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Einstein's theory on photoelectric effect

  1. Feb 12, 2010 #1
    Hey all,
    can anyone answer this question??
    according t einstein's theory on photoelectric effect if the photon's energy is less then the work function of the material, electron can not come out...

    My question is: what happens when a lower energy(less then work function of a material) collides with electron..?
     
  2. jcsd
  3. Feb 12, 2010 #2
    I should think that most of the time, the photon is absorbed by the electron, raising the electron to a higher energy level. (since we're talking about the photoelectric effect, I guess its right to assume that the material in question has the continuous energy bands characteristic of a solid)
     
  4. Feb 12, 2010 #3
    yaa so if lower energy photon just gives all of its energy to the electron n just befor that electron comes to its lower energy state again, another photon strikes ti electron n now its energy get higher then it should come out... is it possible???
     
  5. Feb 12, 2010 #4

    ZapperZ

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    What you are describing is called a multiphoton photoemission. It certainly is possible, and this technique has been used to study various materials properties.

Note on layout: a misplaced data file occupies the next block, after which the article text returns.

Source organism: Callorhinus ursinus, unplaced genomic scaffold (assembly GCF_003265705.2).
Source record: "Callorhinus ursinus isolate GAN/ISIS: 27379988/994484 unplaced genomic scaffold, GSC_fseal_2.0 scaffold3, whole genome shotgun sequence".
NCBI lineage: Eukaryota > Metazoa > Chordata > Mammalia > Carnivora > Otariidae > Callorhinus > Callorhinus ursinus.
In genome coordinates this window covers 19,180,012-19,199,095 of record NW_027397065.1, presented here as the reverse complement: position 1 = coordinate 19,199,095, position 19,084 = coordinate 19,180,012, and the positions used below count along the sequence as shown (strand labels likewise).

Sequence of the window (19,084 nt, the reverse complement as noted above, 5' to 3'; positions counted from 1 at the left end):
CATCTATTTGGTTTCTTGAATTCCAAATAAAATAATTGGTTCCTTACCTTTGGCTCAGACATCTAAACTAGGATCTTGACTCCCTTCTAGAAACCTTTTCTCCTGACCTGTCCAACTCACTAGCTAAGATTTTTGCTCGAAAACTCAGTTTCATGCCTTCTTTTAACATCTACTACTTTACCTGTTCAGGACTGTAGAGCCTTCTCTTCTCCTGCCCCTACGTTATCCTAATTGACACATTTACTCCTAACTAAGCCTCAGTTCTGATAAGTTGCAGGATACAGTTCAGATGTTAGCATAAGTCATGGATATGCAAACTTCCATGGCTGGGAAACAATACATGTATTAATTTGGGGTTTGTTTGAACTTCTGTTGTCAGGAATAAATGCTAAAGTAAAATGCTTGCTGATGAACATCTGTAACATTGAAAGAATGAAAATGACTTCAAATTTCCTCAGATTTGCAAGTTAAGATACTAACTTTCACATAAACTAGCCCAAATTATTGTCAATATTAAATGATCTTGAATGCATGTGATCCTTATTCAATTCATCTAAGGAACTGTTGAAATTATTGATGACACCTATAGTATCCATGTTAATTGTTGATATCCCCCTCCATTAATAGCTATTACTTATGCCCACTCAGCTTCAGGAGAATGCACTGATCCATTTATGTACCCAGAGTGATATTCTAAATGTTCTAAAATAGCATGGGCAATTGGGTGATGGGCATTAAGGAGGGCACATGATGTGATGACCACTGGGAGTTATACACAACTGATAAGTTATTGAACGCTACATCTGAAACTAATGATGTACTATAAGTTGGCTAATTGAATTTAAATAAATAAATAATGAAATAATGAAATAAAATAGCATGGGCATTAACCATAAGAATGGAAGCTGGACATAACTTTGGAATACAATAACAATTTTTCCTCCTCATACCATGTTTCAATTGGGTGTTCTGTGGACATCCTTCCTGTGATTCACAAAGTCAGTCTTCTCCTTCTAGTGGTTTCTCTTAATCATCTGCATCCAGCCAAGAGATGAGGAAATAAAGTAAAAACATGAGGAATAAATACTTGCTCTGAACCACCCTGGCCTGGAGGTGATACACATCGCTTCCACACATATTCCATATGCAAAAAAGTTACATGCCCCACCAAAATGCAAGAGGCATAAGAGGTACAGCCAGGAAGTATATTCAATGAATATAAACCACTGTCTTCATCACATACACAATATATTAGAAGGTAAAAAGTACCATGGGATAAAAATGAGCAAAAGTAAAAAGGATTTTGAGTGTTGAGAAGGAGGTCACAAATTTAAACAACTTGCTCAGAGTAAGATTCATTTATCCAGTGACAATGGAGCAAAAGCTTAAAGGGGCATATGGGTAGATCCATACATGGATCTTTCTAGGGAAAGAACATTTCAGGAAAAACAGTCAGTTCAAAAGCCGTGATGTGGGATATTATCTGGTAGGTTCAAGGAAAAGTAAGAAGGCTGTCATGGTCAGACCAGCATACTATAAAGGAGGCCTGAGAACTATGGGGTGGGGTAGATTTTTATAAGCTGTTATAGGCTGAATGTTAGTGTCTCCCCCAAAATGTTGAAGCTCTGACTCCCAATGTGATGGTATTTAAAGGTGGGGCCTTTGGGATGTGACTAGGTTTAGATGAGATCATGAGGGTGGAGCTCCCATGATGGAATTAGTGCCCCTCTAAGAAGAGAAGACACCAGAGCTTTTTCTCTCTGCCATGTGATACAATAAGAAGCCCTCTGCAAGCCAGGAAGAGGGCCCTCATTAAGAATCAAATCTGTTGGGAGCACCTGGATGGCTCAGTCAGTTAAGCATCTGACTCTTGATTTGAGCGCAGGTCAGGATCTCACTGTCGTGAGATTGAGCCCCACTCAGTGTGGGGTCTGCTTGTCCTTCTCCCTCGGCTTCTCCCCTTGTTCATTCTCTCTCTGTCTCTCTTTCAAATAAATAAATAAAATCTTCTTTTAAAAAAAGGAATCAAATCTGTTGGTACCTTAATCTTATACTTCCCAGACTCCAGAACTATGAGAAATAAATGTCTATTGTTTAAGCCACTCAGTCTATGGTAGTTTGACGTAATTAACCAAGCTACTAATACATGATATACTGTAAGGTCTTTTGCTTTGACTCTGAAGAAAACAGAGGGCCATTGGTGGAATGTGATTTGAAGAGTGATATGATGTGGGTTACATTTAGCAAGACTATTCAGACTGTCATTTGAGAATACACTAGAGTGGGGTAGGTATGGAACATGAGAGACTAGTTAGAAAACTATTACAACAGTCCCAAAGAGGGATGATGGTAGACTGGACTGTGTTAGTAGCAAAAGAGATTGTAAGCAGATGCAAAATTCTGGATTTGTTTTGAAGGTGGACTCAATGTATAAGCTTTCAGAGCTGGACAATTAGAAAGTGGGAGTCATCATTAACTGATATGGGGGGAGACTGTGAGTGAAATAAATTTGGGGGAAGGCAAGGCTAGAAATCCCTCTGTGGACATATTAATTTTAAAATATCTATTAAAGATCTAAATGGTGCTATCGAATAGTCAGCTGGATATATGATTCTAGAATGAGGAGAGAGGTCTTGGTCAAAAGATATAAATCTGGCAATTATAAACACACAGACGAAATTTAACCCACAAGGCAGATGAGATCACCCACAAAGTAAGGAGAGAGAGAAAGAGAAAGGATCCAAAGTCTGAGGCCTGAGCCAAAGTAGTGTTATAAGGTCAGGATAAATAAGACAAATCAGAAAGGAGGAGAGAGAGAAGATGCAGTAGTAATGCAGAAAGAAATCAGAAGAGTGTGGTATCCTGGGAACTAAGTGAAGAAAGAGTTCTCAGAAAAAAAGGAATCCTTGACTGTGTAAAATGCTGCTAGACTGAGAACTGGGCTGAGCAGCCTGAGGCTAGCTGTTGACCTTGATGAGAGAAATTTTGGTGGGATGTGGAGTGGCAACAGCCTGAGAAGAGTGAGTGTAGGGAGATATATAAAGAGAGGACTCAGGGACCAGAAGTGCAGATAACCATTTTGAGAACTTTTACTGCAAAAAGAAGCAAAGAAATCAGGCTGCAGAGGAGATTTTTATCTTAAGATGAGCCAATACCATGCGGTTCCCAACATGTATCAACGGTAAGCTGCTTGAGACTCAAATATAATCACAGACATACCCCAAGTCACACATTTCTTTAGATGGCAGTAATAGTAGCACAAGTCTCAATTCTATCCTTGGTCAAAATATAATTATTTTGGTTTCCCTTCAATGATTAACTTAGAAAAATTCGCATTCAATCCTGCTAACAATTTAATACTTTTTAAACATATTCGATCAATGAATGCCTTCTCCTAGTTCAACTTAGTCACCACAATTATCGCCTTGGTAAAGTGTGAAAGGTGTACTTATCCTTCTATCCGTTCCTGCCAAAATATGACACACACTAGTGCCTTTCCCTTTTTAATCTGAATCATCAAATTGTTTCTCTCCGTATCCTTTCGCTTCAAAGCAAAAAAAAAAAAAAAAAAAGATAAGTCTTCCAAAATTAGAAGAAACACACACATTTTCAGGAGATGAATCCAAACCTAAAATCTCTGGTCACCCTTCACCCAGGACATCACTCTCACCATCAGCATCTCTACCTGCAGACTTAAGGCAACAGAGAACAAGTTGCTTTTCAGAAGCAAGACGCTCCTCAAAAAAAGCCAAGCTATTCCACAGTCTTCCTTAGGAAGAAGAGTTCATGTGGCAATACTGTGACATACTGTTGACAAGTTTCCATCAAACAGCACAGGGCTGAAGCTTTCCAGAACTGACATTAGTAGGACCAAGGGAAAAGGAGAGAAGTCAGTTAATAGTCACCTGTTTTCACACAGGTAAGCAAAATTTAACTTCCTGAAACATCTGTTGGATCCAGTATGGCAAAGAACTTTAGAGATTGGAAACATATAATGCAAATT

However, the probability of this occurring is very small. The electron in the excited state has a very short lifetime (in metals, it is of the order of femtosecond). Furthermore, there has to be a photon that can excite that exact electron. This is why multiphoton photoemission processes are typically done with high powered laser, or at least, with optics that can provide a high photon density per unit area.

    In any case, for the typical photoelectric effect, which is a single-photon photoemission process, Einstein's model is still perfectly valid.

    Zz.
     
  6. Feb 12, 2010 #5
    Thanks a lot for your information.... my question is solved.
     
  7. Feb 12, 2010 #6
    One more question: What made einstein state that all of the energy of the photon transfers to the electron during collision.... coz there can not be head on collision?
     
  8. Feb 13, 2010 #7
    compton effect is true but i was asking what are the factors that affects this type of collision, whether it would be head on or not; complete absorption(of energy) or not?
     
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